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Dear Dr. Jorden: I need to have my cat spayed.

She is about 6 months old now. When will she come into heat the first time?

I think she should also be declawed as she is becoming destructive to our home. Should I have it done at the same time? Is it cheaper that way? Will it be too hard on her to do both surgeries at the same time?

Dear Reader: Six months of age is a good time to have a cat declawed and spayed.

She now has some size to her, and her organs have developed completely.

It has always seemed a lot safer to me to anesthetize a young adult rather than a small kitten. Sometimes it has to be done, but, when there is a choice, I much prefer a 6-month-old.

Cats don’t come into heat at a certain age. They are more seasonal when they begin to cycle.

A lot of cats in our area will come into heat in January or February. They will also often come into heat late in the summer. Some cats, probably because they spend a lot of time in the house, have no rhyme or reason for when they come into heat.

In the southern part of the United States where there are less seasonal changes, cats come into heat all year round.

I would recommend that you do have surgeries done at once.

The declaw is the most stressful to the cat because there is much more pain associated with it. For this reason, I highly recommend that you have it done where laser surgery is available.

The laser’s best benefit is that it seals off nerve endings and also seals the ends of blood vessels. Therefore, when the laser is used, there is little bleeding, much less pain, and quicker recovery. 

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Before the laser was available, many cats that were declawed took weeks to recover and walked around carefully and in pain the whole time. When the laser is used, many cats return to normal in just days and have much less pain.

Some would say that declawing a cat is wrong and should not be done, but I disagree.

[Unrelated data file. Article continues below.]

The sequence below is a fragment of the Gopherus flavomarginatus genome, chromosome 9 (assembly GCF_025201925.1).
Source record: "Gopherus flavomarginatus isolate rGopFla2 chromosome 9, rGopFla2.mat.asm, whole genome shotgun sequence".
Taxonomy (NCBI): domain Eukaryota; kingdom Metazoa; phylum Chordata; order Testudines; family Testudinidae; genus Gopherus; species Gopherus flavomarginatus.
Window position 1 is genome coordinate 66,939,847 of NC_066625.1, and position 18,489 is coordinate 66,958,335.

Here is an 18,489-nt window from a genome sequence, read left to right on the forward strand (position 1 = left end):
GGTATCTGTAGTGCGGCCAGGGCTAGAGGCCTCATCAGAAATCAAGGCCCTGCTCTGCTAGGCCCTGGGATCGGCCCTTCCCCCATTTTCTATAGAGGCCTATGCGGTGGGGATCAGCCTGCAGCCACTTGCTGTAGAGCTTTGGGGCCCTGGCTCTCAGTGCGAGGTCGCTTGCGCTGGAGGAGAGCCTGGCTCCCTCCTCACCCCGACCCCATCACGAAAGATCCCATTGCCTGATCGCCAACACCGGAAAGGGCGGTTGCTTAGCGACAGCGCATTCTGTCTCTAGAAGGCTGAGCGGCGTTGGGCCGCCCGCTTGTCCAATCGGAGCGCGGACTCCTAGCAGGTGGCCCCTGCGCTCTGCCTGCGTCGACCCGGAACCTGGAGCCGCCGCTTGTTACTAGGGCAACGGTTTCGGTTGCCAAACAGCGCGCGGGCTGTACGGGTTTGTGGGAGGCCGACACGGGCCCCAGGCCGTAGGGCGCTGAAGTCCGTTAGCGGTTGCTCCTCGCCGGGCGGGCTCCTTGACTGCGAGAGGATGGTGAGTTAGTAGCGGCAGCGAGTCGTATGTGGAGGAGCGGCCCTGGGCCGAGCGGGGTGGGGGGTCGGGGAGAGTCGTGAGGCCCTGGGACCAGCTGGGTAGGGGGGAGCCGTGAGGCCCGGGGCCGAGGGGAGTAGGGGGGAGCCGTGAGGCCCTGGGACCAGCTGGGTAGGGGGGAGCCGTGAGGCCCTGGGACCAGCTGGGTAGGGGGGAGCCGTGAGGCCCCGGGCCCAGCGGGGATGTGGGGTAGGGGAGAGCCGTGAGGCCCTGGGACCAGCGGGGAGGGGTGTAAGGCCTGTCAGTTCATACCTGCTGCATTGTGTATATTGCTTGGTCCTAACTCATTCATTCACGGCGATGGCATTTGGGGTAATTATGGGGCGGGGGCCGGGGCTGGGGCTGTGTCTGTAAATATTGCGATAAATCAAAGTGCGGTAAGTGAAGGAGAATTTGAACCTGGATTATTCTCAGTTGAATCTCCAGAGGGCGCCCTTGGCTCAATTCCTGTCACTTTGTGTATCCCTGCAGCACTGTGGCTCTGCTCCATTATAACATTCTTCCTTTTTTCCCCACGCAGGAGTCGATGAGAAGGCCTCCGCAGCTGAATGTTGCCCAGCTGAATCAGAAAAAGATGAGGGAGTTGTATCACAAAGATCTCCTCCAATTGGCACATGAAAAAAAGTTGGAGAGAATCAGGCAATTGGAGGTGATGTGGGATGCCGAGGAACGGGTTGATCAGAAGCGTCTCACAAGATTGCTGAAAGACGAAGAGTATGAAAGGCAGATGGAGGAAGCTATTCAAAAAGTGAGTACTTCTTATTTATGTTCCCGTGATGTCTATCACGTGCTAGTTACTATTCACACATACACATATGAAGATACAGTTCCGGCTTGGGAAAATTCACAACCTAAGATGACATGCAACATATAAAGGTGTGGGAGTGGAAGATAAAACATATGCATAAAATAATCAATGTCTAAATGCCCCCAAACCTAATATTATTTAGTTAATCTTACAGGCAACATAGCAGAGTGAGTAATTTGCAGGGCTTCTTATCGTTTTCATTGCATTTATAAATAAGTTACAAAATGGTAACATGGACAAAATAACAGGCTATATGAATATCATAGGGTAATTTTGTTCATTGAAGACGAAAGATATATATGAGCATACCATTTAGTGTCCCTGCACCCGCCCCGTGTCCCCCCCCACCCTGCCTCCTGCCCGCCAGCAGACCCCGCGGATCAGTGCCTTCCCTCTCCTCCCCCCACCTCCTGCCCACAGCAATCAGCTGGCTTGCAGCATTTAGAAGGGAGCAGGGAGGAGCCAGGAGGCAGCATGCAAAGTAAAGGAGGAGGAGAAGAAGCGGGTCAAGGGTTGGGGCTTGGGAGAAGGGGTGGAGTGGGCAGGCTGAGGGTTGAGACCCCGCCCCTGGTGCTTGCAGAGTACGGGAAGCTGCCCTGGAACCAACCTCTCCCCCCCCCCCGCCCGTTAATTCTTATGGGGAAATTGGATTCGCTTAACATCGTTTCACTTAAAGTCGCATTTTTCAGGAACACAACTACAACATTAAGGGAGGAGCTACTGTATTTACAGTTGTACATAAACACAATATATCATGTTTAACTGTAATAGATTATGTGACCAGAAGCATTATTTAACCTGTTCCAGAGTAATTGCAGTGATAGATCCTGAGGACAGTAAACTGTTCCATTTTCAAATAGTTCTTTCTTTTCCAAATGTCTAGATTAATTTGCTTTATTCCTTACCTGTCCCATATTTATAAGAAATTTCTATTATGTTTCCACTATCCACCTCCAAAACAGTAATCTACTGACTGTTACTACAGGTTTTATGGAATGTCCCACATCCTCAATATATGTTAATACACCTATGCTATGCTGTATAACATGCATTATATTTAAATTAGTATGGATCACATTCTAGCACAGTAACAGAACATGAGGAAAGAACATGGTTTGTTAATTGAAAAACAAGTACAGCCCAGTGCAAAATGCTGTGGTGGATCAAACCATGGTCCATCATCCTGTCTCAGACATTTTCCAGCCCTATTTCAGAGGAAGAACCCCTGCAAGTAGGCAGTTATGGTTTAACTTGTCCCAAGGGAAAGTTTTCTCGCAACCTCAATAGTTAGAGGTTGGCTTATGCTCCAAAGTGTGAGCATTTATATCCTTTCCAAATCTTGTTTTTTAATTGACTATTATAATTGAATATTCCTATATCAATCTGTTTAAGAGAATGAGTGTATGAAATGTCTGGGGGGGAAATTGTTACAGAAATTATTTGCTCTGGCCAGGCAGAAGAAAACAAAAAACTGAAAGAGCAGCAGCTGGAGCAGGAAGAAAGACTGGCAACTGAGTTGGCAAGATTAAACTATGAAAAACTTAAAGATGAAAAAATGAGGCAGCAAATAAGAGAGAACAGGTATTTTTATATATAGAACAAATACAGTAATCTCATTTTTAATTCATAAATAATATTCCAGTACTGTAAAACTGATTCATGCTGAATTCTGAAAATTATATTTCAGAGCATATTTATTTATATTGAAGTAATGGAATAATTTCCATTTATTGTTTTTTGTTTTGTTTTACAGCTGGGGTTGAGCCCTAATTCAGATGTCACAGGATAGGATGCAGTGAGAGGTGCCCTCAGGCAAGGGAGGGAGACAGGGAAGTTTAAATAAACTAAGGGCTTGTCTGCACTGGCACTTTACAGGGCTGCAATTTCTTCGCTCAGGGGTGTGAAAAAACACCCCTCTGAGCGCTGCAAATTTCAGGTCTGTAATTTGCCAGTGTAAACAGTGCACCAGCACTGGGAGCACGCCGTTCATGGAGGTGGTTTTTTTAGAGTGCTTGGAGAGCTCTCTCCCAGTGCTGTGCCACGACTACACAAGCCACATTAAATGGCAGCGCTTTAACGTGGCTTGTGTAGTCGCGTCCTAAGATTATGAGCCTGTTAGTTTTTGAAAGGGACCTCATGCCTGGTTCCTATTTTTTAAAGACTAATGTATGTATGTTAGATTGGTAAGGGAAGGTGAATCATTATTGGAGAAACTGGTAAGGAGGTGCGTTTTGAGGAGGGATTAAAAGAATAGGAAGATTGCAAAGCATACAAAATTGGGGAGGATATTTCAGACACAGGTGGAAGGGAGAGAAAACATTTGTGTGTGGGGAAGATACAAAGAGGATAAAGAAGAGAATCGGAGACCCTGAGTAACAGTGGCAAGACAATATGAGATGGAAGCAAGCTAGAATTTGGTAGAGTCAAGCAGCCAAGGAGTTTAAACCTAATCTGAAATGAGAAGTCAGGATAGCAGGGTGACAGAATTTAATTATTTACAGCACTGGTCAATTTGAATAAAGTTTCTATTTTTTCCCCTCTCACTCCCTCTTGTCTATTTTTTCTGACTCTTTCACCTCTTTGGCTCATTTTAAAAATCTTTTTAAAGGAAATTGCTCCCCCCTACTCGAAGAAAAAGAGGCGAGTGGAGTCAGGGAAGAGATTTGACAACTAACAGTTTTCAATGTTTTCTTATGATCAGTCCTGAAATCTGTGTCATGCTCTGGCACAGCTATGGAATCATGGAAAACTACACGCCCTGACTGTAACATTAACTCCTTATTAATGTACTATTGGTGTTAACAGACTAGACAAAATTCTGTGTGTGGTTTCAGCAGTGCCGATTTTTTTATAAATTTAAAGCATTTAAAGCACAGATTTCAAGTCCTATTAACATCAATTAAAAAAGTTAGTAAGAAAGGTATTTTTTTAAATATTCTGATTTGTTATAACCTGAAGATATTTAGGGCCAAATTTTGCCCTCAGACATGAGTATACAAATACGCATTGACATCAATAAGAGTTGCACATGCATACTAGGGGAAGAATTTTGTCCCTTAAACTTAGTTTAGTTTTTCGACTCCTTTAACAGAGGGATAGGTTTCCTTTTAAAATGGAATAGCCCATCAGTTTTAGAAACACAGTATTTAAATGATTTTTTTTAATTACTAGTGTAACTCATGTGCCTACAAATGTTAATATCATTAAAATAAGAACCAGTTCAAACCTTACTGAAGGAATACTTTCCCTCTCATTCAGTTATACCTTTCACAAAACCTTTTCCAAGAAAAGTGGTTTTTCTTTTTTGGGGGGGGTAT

Many cats would lose their happy homes when they start destroying furniture or start scratching children in the home. The chance for a lifetime of happy living in the home as compared with being kicked out or euthanized makes a few days of recovery very worthwhile.

It will probably be cheaper to have both surgeries done at once because only one anesthetic has to be given instead of two. Surgery takes longer, but the risk of two anesthetics is greater than a little longer surgery time during only one anesthetic.

These two surgeries have been performed together for all my 30-some years as a veterinarian, and cats do just fine. Again, the laser is the very best way to go.

Dear Dr. Jorden: I keep my 8-month-old cat in our garage. She comes in the house at times but must stay in the garage at night.

It is not heated but doesn’t seem too cold. Is it OK to leave her there?

Dear Reader: Being out of the wind and cold and in the garage helps a lot, and most cats can stand a lot of cold weather.

I would suggest that you at least get a good sleeping box for her. Those that are just bigger than the cat with a small opening make a nice, cozy spot for a cat to sleep. Her body heat will keep her warm in a small area.

A flannel blanket will really give her something to snuggle up into.

If the weather gets really cold (below zero), bring her inside for those few nights we have in our Montana winter.

Have questions about pets? Write to: PetVet; c/o The Billings Gazette; P.O. Box 36300; Billings, MT 59107-6300. Questions of general interest may become topics of future columns.

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